That front leg is not normal. It is not supposed to be curved like that at all, and you can see that he is lying down as opposed to standing up, because he's having trouble standing up. This guy really is a trooper though. I wouldn't be surprised if you woke up one morning and he was completely normal, healed by the sheer force of his will :D
 

Suzapalooza

New Member
VET UPDATE: Our hard work is paying off! Neil is well-hydrated, and on the mend. The kidney biopsy showed some tubule mineralization, likely due to our overuse of a supplement with D3, combined with too little water, and having the wrong light (UVA only). No definitive kidney disease or infection, so the vet thought he would be just fine with a little more TLC.

We're keeping the diet soft (all butterworms for now...we anticipate one spoiled cham), with a nutritional supplement (Critical Care) and continued calcium and antibiotics until they are done, along with a GI motility enhancer. He advised adding a cricket or two as his appetite increases, but to remove the rear legs (less chitin). And lots of water by syringe, drip, mist or bath!

He'll get his stitches removed in 2-3 weeks.

Thank you all for your feedback! We are very grateful. Without this forum, Neil would likely not be with us. His light, supplements and hydration were not what he needed, and you all set us straight.

Our challenge now is that my son works at the small local pet shop where we got Neil. I truly think they meant well, but they steered us wrong. I'm working on a gentle way to let them know they need to brush up on their cham husbandry :D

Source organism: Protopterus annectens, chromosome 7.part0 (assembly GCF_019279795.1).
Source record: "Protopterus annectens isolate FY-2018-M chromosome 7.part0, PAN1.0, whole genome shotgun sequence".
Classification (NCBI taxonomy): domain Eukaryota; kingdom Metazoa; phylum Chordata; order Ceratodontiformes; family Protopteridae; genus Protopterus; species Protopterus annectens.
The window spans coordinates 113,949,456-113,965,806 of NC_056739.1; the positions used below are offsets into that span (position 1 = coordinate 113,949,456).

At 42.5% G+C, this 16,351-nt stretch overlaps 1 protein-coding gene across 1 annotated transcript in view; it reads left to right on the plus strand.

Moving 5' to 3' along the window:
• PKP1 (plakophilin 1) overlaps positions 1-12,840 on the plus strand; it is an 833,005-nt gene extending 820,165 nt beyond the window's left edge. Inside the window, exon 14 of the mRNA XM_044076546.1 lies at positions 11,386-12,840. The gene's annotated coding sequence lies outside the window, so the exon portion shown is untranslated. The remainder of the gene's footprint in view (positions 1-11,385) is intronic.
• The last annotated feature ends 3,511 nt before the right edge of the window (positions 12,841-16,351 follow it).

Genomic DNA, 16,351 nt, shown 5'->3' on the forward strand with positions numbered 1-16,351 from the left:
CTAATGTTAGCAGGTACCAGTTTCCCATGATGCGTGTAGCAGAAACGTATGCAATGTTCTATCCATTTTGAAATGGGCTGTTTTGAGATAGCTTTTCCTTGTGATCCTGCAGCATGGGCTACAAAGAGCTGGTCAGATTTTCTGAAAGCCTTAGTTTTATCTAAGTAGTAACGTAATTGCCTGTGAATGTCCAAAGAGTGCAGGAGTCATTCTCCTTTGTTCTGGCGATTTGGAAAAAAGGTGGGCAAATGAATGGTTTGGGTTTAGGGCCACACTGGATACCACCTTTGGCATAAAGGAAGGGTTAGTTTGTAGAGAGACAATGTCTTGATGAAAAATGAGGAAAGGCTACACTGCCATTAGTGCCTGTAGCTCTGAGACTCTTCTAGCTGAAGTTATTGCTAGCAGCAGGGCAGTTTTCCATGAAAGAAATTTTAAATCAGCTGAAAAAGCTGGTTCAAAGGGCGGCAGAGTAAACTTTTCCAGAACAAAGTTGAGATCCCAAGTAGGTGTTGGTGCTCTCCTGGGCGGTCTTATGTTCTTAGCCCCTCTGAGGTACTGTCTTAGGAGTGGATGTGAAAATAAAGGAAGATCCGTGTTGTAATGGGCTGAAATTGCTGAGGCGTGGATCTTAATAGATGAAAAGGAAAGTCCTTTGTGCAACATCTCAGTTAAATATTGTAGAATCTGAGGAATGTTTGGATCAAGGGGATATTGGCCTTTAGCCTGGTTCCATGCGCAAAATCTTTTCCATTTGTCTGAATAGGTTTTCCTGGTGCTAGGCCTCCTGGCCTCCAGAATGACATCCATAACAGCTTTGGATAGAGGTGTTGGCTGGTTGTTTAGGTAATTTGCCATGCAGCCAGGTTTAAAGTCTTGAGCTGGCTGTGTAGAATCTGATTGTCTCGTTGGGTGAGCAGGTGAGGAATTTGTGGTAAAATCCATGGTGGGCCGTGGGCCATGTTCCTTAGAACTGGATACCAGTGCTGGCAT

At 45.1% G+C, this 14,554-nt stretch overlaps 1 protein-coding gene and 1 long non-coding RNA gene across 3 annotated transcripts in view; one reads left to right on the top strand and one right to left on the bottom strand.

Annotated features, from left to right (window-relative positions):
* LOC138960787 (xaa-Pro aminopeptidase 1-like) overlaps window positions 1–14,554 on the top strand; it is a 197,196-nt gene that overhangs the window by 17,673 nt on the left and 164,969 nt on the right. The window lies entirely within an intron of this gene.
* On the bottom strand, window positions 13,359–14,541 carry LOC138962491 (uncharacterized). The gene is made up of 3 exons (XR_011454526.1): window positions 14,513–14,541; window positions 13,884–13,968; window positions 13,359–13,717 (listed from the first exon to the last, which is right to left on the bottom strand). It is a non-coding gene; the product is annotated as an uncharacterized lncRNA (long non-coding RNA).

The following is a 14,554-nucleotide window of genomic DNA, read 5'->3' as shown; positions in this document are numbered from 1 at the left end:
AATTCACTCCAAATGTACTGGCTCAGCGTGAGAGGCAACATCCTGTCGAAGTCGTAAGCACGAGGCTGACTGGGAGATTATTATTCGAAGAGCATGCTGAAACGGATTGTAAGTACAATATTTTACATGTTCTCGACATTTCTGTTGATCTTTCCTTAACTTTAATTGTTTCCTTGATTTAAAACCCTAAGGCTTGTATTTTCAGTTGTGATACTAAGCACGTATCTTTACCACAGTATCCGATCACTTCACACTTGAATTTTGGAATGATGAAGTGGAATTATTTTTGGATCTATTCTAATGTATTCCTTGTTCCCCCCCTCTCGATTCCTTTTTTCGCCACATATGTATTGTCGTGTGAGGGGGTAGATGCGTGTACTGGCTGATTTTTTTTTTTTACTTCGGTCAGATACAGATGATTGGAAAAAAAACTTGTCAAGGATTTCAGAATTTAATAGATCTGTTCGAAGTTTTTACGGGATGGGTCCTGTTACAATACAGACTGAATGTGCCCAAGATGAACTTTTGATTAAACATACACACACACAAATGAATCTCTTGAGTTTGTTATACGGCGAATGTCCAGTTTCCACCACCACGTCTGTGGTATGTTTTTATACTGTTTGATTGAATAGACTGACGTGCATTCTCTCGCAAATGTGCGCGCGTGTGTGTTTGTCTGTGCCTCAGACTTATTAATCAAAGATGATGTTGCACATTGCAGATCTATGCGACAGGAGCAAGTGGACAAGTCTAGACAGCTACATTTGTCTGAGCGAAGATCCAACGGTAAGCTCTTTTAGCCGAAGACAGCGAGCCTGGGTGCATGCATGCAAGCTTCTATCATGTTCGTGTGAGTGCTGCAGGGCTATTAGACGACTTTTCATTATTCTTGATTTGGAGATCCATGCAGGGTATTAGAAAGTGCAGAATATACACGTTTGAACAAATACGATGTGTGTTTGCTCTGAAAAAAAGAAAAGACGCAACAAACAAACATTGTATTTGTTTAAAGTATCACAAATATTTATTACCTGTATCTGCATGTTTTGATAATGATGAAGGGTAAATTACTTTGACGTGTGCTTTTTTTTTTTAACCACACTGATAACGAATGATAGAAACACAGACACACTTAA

Here's Neil discovering that his "Nike Cham Transporter" has a peephole.
 

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Suzapalooza

New Member
That front leg is not normal. It is not supposed to be curved like that at all, and you can see that he is lying down as opposed to standing up, because he's having trouble standing up. This guy really is a trooper though. I wouldn't be surprised if you woke up one morning and he was completely normal, healed by the sheer force of his will :D
Thanks, zlew :) In both pics in this thread he is either feeling crappy and weak, or waking up from anesthesia (I'd be laying down, too!), but we'll keep an eye on how he uses that leg. Thanks for the heads up.

For awhile he wasn't able to use his rear legs due to the protrusion in his intestine and calcium deficiency. It was horribly sad to witness. We're hoping he doesn't have any lasting damage from the deficiency. His x-rays looked promising, with no noticeable curvature in the bones, and the vet didn't seem too worried.

The leg looks a little better here is this pic from today
 

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jajeanpierre

Chameleon Enthusiast
Here's Neil discovering that his "Nike Cham Transporter" has a peephole.
First off, kudos to you for working so hard to help this guy. We're all rooting for Neil.

Is that peephole in the box you use to transport Neil? If a chameleon can see (with light) while being transported or even held in a strange box, I think they are more likely to be stressed. If the box/carrier is completely dark, they shut right down.

That's how birds (falcons) respond to visual stimulation--studies have shown the heart rate and stress indicators of wild-caught falcons that are being handled by falconers drops right down immediately upon putting on their hood. The hood is that little helmet they wear when not actually being sent after game. It goes over their eyes and completely blocks vision. Falcons can be worth in the neighborhood half a million dollars each for some of the rare Gyr color morphs, so there is lots of money (in the Middle East) to do all kinds of studies with them. No money in chameleons, but I suspect the same applies to them since they respond in the same way when they are put in the dark.
 

Suzapalooza

New Member
Thank you, jajeanpierre. He's much like taking care of a newborn with all of his meds and special foods.

The peephole is in the shoebox we use to transport him to and from the vet. It has a soft towel and one of his branches inside for him to grasp.

We typically cover the box with a towel to block the hole and light (you are correct - he goes right to sleep. He even started to doze at the vet when they turned the lights out in the exam room to show us his x-rays).

At this point we'd removed the towel and were preparing to go back to the exam room when we noticed his little face in peeping out :D